My friend David Charles calls a soon-to-be-released book to my attention:
“Soon after the World Trade Center towers fell on 9/11, it became clear the United States would invade Afghanistan. Writer and ‘This American Life’ radio producer Scott Carrier decided to go there too. He wanted to see for himself: who are these fanatics, the fundamentalists, the Taliban and the like? What do they want?
“In his new book, Prisoner of Zion, Carrier writes about his adventures, but also about the bigger problem. Having grown up among Mormons in Salt Lake City, he argues it will never work to attack the true believers head-on. The faithful thrive on persecution. Somehow, he thinks, we need to find a way—inside ourselves—to rise above fear and anger.
“Prisoner of Zion is Scott Carrier’s second collection of dramatic tales and essays.
“Scott Carrier is a writer, photographer, and radio producer. He was born, raised and still lives in Salt Lake City, Utah, and he teaches journalism at Utah Valley University in Orem, Utah. His print articles and photos have appeared in Harper’s, Esquire, GQ, Rolling Stone and Mother Jones. His radio stories have been broadcast by NPR All Things Considered, NPRDay to Day, APM The Story, Savvy Traveler, Hearing Voices from NPR, and PRI This American Life.”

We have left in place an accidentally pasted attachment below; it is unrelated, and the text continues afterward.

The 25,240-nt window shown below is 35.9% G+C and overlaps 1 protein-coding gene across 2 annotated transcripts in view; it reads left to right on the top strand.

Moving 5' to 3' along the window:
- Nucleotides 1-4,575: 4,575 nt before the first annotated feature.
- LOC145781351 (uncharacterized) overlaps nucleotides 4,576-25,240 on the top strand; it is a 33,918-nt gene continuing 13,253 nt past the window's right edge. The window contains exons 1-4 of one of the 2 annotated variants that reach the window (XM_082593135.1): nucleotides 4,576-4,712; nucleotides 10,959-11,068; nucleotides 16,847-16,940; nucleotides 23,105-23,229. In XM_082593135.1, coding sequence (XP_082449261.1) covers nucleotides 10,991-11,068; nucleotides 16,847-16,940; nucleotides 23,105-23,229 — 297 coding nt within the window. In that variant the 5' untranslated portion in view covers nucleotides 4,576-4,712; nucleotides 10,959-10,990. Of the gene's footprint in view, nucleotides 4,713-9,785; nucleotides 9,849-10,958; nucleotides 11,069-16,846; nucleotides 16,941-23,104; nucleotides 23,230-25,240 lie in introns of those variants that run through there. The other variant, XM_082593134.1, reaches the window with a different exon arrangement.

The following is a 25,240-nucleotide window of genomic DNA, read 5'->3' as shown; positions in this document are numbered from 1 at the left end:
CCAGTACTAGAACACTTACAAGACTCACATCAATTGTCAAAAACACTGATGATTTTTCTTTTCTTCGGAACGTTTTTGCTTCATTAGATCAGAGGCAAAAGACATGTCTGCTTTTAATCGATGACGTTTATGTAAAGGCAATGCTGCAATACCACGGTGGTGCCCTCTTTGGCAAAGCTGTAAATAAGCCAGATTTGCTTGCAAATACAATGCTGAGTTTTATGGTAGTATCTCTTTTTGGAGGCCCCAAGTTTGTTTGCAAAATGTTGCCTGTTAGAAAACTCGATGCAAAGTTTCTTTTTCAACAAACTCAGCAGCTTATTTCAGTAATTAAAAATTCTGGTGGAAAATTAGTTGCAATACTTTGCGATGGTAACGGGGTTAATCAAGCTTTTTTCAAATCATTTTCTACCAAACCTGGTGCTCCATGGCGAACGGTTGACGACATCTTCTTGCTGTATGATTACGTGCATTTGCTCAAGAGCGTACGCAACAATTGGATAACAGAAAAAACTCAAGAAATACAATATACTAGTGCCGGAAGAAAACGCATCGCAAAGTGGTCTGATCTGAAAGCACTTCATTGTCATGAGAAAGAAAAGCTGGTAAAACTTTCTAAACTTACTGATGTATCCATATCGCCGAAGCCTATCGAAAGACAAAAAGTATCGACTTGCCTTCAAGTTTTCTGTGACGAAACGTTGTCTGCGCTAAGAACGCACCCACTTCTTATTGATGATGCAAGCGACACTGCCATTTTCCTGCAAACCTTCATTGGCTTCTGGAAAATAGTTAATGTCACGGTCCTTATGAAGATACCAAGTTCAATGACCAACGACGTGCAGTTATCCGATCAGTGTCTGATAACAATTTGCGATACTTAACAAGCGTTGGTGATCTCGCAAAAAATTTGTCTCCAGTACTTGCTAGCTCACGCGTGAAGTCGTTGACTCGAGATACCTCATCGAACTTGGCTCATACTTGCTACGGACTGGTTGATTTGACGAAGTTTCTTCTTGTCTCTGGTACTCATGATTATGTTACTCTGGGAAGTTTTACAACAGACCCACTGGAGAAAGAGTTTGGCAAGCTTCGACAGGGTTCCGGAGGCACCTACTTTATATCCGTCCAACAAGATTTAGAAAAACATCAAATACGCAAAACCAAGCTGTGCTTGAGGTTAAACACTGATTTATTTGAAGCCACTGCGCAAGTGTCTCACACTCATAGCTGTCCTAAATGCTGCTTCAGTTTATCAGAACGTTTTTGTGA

He appears to be a remarkably courageous man, to still be living in Salt Lake City. And he works right in the very belly of the beast! (Utah Valley University is only a few blocks from my cave!)
“In the aftermath of 9/11,” says Publishers Weekly, “Carrier, a journalist and radio producer, sought to make sense of the terrorism that caused the great loss of American life and triggered the Afghan war. In a series of remarkable essays, Carrier, raised among Mormons, noted similarities in the beliefs and practices of the Taliban and the Utah church, stressing the fundamentalist pledge of obedience to authority, and revelations and visions from God to a ‘Chosen people.’ Carrier is alternately humorous and serious about the reports from Afghanistan, its people, its culture, and the heavy fighting. Journalists on the front lines fascinate us when they get this close: Carrier gathers opinions from some Afghans who believe that Osama bin Laden was a U.S. creation and that the real goal of the war was capturing oil reserves. Chatty but provocative, Carrier’s critique of the true believers teaches us options for reconciliation. (Apr.)”
I can scarcely wait.
And, surely, comparing Mormons to the Taliban is a promising first step toward reconciliation. I think I speak for all of my tribe when I say that we crazed fanatics find such overtures simply irresistible.
In a similar vein, Gd Crocker has brought the following important item to my attention: